Thursday, January 22, 2015


A quarter-century ago, Oklahoma voters approved term limits for their state elected officials. After 12 years in the legislature, either House, Senate or a combination of the two, yer outta here, unless you run for a statewide office. Those have their own term limits, too.

I wasn't so sure it was a good idea. Sure, we had a lot of hacks who'd gotten elected once upon a time and who wielded the sword of incumbency against all comers far better than they actually wielded the sword of government for the benefit of all governed. But we voters get what we deserve. If a state party organization couldn't get together enough to target one main offender from its opposite and send said offender packing with a top-tier challenger and a statewide infusion of cash, then it wasn't much of a party.

Now State Rep. Paul Wesselhoft  (R-Moore) agrees with me. He introduced a resolution asking for an election to let voters decide if they want the 12-year limit to be expanded to 16 years. Rep. Wesselhoft says that we lose good experience when legislators have to hand over the reins of power to someone else, and we should allow them some more time before asking them to go get jobs. Said experience can counter the vast knowledge of career bureaucrats and lobbyists, who have been at their appointed task for much more than a mere dozen sessions and who use this experience to hoodwink all the honest but na├»ve Mr. and Ms. Smiths who toil at 23rd and Lincoln.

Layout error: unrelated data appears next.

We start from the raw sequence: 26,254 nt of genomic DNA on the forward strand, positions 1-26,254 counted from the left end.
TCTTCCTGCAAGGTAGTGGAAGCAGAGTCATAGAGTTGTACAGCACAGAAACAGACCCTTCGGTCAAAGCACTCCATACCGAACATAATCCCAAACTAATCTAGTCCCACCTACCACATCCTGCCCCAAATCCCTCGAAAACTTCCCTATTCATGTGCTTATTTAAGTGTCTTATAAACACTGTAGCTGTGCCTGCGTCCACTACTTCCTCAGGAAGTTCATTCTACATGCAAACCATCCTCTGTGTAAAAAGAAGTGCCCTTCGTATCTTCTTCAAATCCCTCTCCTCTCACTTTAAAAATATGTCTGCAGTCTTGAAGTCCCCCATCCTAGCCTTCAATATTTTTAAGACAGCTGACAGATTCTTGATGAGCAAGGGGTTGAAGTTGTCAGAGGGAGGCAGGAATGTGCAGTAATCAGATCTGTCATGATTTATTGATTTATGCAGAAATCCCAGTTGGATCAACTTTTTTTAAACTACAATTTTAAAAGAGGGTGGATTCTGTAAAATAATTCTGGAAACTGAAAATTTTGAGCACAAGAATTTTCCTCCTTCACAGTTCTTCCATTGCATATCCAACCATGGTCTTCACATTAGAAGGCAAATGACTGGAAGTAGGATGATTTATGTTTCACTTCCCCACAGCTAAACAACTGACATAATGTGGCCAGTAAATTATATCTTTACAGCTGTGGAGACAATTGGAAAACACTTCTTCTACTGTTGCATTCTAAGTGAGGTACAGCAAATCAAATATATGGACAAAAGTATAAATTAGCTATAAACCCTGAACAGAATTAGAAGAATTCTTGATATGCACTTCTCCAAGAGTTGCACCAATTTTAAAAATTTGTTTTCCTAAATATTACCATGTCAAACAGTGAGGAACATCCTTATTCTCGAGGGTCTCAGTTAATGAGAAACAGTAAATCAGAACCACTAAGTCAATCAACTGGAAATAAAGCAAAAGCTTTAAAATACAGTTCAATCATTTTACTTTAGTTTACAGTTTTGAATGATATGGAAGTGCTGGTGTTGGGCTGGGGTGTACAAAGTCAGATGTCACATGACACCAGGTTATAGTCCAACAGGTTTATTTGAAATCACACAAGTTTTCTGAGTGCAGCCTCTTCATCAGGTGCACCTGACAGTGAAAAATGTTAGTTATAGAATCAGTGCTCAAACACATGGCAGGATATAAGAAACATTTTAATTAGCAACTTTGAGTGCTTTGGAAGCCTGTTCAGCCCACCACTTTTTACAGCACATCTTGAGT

But I don't know that I agree with Rep. Wesselhoft. I do agree that there's a mismatch of time on task between a legislator of just a handful of years and a state bureaucrat in place for decades. However, who has to be in office more than a week to see that the default position of far too many bureaucrats is "Protect My Paycheck?" And who doesn't know that the lobbyist for, say, an arts council is going to have a compelling case for maintaining arts funding over something else, or that education association lobbyists are going to be able to offer "50 Ways to Pay Your Teacher (More)?" Is there something about these folks that a 15-year legislator can see and counteract that a five-year version can't?

I think Rep. Wesselhoft hits on a real issue, but the solution of expanding legislative terms doesn't appeal.

Reducing how long bureaucrats can hold their jobs, on the other hand...

(H/T Dustbury)

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